STRAW: CARBON CAPTOR
Verdant Structural Engineers, a Berkeley, Calif. developer of a natural fiber alternative to conventional foam-filled structural insulated panels, is one of nine small business to receive funding from a $3.6 million Environmental Protection Agency program to further develop and commercialize technologies to protect the environment and public health.
“These companies’ efforts to bring their technologies to market will pave the way for advances in energy efficient construction, water reuse and environmental monitoring,” says EPA Pacific Southwest Regional Administrator Martha Guzman.
“[Our] safe, durable, structural, carbon storing straw wall panel made from natural agricultural byproducts replace[s] plastic foam-filled structural insulated panels,” adds Verdant Structural Engineers Principal Anthony Dente. “This will be one of the few products storing carbon in buildings with biogenic materials, which is essential to lowering the carbon emissions of the building industry.”
Verdant and the eight other funding recipients were previously awarded a Phase I contract of $100,000 by EPA’s Small Business Innovation Research program to develop innovative environmental technologies. Each is receiving a Phase II award of up to $400,000 to further advance and commercialize the technology.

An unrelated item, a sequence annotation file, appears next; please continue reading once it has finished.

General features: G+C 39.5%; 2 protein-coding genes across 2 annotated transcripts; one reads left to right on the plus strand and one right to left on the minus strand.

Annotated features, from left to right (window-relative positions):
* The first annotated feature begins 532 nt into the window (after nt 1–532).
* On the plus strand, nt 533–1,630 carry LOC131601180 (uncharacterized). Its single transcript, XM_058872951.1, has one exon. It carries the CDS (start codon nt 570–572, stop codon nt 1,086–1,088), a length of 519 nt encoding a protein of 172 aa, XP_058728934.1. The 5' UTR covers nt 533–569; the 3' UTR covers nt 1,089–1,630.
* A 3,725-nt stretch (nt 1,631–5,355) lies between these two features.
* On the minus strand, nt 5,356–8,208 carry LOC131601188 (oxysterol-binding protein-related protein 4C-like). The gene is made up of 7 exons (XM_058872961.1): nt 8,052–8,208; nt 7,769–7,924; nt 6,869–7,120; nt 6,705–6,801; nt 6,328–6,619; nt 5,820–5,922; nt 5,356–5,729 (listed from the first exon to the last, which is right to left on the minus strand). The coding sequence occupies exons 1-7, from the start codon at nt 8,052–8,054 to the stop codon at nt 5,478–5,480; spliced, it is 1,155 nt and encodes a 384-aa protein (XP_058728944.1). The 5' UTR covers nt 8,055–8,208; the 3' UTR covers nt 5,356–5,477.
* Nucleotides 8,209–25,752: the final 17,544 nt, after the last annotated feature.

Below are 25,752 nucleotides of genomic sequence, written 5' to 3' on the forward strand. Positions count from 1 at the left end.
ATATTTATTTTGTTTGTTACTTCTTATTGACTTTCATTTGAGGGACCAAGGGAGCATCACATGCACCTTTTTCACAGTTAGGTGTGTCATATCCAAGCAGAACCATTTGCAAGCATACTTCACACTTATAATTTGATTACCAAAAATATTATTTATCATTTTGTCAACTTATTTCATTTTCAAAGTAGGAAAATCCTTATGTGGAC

GSA TAKES STOCK OF LOW CARBON MIXES
The agency overseeing much federal building development and construction has formally issued “Request for Information Regarding Concrete: Environmental Product Declarations and Low Embodied Carbon Products,” inviting EPD data and responses to a nine-point questionnaire at a dedicated portal. The General Services Administration aims to gather information on concrete producers’ ability to provide mix-specific, cradle-to-gate Type III EPDs and insights on concrete exhibiting low embodied carbon characteristics. Candidate mixes for agency review are those whose embodied carbon threshold have a reduced global warming potential— expressed on EPD as kilograms of carbon dioxide equivalent per cubic meter—when measured against industry averages.
Along with the Request for Information, GSA has engaged trade associations, architectural firms specializing in sustainable construction, U.S. Department of Transportation, U.S. Environmental Protection Agency, plus state and local governments on the topic. Low embodied carbon concrete mixes for buildings and pavements may be readily available and cost-competitive, with regional variation, the agency finds. GSA seeks to learn more regarding any barriers to the production of sustainable concrete and any opportunities to more consistently use such products in the future. The agency’s survey of low carbon concrete mixes aligns with White House Executive Order 14057, Catalyzing Clean Energy Industries and Jobs Through Federal Sustainability. It compels appropriate agencies to “promote use of construction materials with lower embodied emissions.”